If the test of liberalism is how it confronts its illiberal adversaries, some of the liberal intelligentsia seem to have fallen at the first hurdle. Writers such as Martin Amis and Hitchens do not just want to lock terrorists away. They also tout a brand of western cultural supremacism. Dawkins strongly opposed the invasion of Iraq, but preaches a self-satisfied, old-fashioned Whiggish rationalism that can be wielded against a benighted Islam. The philosopher AC Grayling has an equally starry-eyed view of the stately march of Western Progress. The novelist Ian McEwan is a freshly recruited champion of this militant rationalism. Both Hitchens and Salman Rushdie have defended Amis's slurs on Muslims. Whether they like it or not, Dawkins and his ilk have become weapons in the war on terror. Western supremacism has gravitated from the Bible to atheism...

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Why are tens of thousands of plastic "burial vaults" stacked in a field near Madison, Georgia?

July 20th, 2008

I have no idea what to make of this one. All of the sites I was able to find that reference this stockpile assume that it has something to do with an upcoming American holocaust and martial law, etc. Again, I have no idea.

Let's try to work trough this one a bit…

First of all, what are they?

The product is called a “Burial Vault.” They are made by PolyGuard Vaults. Their website describes the product as follows:

A Burial Vault is an outside receptacle or container, in which the casket and remains are placed, at the time of burial. This helps to maintain the above ground aesthetics of the grave site.

Polyguard Burial Vaults are now manufactured using an injection moulding process, and constructed of non-biodegradable, water and chemical resistant polymers.

So, they're not coffins, but liners in which coffins would be placed before burial.

I did some more research to determine if the government did business with PolyGuard Vaults. Indeed, the U.S. Veterans Administration has been buying Burial Vaults from PolyGuard Vaults for years. Use to look up the contracts. Click the Contracts tab and type in Polyguard.

You can go back to the year 2000. When you use the Level of Detail: Complete (all information) setting, this will show more detail. In the “Contract Description” fields you'll see: THERMOPLASTIC GRAVELINERS. So, it seems to make sense that the VA would be buying these things…

Here's a reference with regard to casket burials in a cemetery in Hawaii. This is from the Aloha Chapter of the Military Officers Association of America:

Casket burials now require Polyguard Burial Vault at a cost of $220 for family members and no charge for the Retiree, Veteran or Active Duty personnel. The vaults were required to prevent the burial site from settling and collapsing following the burial.

Anyone looking into this situation in Georgia might find the VA contracts and just think, “Yep, the VA bought them, nothing to see here.” An interesting question would be: How many units did the VA get? I haven't been able to determine that. If we knew that, we'd be able figure out roughly how many casket burials were happening at VA run cemeteries vs. how many Burial Vaults were ordered. If there was a large difference, well, we would have a pretty good idea of where the extra units went…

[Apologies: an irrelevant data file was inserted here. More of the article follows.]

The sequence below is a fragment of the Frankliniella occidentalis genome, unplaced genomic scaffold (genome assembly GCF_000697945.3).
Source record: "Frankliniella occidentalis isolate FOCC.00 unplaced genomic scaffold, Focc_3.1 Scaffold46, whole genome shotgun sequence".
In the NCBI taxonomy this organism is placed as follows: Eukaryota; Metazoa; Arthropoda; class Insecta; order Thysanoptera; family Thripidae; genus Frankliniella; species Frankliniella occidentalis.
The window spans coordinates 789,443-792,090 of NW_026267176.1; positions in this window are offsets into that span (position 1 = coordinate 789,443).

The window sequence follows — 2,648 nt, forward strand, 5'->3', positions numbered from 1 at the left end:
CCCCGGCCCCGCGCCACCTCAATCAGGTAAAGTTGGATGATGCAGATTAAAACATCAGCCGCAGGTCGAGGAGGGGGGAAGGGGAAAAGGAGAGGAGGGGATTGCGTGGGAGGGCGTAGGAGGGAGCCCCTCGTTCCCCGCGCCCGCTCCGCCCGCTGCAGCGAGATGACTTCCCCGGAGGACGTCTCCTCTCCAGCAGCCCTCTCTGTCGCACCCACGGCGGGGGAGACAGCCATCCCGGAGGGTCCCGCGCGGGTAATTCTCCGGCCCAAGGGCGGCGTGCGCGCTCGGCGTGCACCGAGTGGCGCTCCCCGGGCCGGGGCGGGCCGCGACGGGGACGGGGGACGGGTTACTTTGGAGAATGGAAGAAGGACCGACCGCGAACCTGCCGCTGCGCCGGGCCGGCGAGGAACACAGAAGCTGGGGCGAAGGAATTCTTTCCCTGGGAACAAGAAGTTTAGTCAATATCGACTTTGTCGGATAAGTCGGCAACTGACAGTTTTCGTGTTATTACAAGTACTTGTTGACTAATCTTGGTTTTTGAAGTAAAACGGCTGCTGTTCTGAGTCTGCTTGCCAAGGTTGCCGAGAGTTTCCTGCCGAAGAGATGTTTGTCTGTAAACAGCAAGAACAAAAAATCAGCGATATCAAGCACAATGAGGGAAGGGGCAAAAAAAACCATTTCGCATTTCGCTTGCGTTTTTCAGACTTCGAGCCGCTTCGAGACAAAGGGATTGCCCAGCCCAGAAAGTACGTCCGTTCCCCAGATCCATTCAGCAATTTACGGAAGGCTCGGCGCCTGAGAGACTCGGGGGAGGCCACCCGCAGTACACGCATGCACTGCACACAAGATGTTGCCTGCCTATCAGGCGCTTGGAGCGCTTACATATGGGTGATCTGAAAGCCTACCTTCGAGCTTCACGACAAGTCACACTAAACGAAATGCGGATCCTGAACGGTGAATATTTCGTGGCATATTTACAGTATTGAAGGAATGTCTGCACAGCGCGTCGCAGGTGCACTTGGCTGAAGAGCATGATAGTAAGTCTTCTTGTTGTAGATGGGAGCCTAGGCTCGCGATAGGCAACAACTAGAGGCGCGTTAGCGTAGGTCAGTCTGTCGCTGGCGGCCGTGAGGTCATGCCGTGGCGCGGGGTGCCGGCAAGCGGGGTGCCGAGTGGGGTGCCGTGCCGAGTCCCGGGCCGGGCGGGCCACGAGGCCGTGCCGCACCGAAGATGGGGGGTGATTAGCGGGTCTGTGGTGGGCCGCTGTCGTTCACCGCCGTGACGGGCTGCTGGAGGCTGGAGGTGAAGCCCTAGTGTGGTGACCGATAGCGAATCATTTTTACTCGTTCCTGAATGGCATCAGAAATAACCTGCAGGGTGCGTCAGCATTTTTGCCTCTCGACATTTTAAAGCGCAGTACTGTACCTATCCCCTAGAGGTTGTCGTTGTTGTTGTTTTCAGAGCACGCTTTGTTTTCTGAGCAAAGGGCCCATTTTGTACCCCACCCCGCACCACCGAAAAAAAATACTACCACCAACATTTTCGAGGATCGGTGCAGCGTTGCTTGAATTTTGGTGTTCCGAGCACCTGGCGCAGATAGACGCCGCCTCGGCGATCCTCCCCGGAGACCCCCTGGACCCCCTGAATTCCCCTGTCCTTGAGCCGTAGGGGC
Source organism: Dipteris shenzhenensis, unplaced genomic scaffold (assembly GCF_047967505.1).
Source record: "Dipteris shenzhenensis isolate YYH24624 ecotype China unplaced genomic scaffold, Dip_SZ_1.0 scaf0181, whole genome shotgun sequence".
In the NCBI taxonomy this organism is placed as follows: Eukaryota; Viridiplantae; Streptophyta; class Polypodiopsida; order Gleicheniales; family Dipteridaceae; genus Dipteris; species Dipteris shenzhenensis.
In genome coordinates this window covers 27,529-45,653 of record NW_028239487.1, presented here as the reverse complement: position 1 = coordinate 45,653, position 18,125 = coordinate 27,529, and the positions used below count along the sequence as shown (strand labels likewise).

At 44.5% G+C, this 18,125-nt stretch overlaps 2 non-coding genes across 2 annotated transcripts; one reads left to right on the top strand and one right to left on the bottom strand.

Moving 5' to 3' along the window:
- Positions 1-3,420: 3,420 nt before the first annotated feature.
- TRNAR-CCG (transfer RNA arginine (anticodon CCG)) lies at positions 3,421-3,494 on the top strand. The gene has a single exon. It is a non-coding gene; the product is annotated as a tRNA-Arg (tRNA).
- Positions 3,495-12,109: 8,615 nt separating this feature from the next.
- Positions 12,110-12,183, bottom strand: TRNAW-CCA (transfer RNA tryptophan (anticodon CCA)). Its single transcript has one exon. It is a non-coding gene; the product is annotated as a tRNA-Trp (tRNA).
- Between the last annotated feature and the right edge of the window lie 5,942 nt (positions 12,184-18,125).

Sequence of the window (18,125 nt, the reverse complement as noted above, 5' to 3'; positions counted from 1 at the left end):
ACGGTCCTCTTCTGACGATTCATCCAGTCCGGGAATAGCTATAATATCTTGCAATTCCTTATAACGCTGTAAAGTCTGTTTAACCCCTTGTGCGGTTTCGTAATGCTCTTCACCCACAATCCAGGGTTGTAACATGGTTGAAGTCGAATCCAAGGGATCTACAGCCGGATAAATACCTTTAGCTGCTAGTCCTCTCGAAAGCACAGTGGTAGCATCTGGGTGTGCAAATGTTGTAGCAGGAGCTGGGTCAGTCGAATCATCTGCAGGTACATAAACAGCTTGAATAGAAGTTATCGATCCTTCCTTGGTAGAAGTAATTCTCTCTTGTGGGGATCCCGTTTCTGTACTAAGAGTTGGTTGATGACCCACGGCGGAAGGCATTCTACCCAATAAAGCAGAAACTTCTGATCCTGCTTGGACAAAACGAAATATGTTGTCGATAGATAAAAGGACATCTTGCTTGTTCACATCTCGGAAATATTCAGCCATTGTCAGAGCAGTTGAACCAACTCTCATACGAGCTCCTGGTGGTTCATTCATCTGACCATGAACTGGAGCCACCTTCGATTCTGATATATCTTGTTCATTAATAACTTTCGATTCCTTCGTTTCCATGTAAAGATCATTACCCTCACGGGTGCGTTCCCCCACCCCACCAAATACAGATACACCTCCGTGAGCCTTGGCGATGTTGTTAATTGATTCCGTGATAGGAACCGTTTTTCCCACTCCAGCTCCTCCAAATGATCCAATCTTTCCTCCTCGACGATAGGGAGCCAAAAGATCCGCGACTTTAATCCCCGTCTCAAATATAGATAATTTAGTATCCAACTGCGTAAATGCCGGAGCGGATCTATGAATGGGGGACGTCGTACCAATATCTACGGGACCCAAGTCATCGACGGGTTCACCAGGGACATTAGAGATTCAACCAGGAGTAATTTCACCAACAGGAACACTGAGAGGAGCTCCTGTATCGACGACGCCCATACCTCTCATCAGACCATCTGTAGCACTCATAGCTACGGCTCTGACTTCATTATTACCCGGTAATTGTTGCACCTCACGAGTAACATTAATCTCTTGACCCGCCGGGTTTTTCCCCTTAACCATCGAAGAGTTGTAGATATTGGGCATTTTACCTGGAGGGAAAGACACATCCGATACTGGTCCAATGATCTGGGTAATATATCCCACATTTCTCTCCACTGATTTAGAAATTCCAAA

Where are they?

They are in a field near Madison, Georgia, just off of Lion's Club Road and next to (as far as I can tell) a Fowler Flemister Concrete plant. See coordinates: +33° 33′ 57.36″, -83° 29′ 6.26″.

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'Illuminati TV spot - flu inside job: It will happen again!'

Kent State: Questions burn after riots

4 fires, 53 arrests trigger big batch of court visits

Kristine Gill

27 Apr, 2009

READ another article about the College Fest riot.

WATCH video captured Saturday night and view photos taken during the riot.

WATCH video footage taken by readers.

More than 50 students have arraignments set for Wednesday and Thursday after this weekend's College Fest riots. But it still remains unclear what sparked the riots.

Only minor injuries to officers were reported by the Kent City Police and Fire departments, and there were no reports of major injuries to partygoers.

In a news release issued around 3 a.m. yesterday, Kent Police reported that about 53 people were arrested after multiple warnings for charges, including failure to disperse, a fourth-degree misdemeanor. Dispatchers said that number is climbing.

"We got arrested for failure to disperse, but we didn't hear the order. We were inside, and we went out on the porch to grab some things and they arrested us," senior psychology major Joey Smith said. "...They dragged me down the street without shoes on, with all the glass and the fire. They didn't even tell me what I was being arrested for."